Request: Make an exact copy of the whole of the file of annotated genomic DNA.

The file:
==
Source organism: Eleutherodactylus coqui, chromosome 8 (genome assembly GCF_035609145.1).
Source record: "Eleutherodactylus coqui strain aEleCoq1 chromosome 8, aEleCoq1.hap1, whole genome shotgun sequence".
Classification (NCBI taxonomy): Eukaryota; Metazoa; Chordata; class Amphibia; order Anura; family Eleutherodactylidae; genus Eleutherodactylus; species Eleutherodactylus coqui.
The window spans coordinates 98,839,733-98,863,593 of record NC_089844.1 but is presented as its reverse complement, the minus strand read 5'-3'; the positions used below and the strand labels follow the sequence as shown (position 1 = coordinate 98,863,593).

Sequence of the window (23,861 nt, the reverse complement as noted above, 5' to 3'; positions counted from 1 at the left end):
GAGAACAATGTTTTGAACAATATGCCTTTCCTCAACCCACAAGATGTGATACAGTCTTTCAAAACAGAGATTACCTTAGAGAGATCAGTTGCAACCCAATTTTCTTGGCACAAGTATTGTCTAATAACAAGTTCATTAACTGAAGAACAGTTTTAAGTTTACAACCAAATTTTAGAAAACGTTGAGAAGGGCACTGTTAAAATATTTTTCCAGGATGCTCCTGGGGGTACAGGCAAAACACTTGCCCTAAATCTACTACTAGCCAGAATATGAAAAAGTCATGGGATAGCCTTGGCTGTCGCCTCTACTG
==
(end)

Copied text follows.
Source organism: Eleutherodactylus coqui, chromosome 8 (genome assembly GCF_035609145.1).
Source record: "Eleutherodactylus coqui strain aEleCoq1 chromosome 8, aEleCoq1.hap1, whole genome shotgun sequence".
Classification (NCBI taxonomy): Eukaryota; Metazoa; Chordata; class Amphibia; order Anura; family Eleutherodactylidae; genus Eleutherodactylus; species Eleutherodactylus coqui.
The window spans coordinates 98,839,733-98,863,593 of record NC_089844.1 but is presented as its reverse complement, the minus strand read 5'-3'; the positions used below and the strand labels follow the sequence as shown (position 1 = coordinate 98,863,593).

Sequence of the window (23,861 nt, the reverse complement as noted above, 5' to 3'; positions counted from 1 at the left end):
GAGAACAATGTTTTGAACAATATGCCTTTCCTCAACCCACAAGATGTGATACAGTCTTTCAAAACAGAGATTACCTTAGAGAGATCAGTTGCAACCCAATTTTCTTGGCACAAGTATTGTCTAATAACAAGTTCATTAACTGAAGAACAGTTTTAAGTTTACAACCAAATTTTAGAAAACGTTGAGAAGGGCACTGTTAAAATATTTTTCCAGGATGCTCCTGGGGGTACAGGCAAAACACTTGCCCTAAATCTACTACTAGCCAGAATATGAAAAAGTCATGGGATAGCCTTGGCTGTCGCCTCTACTG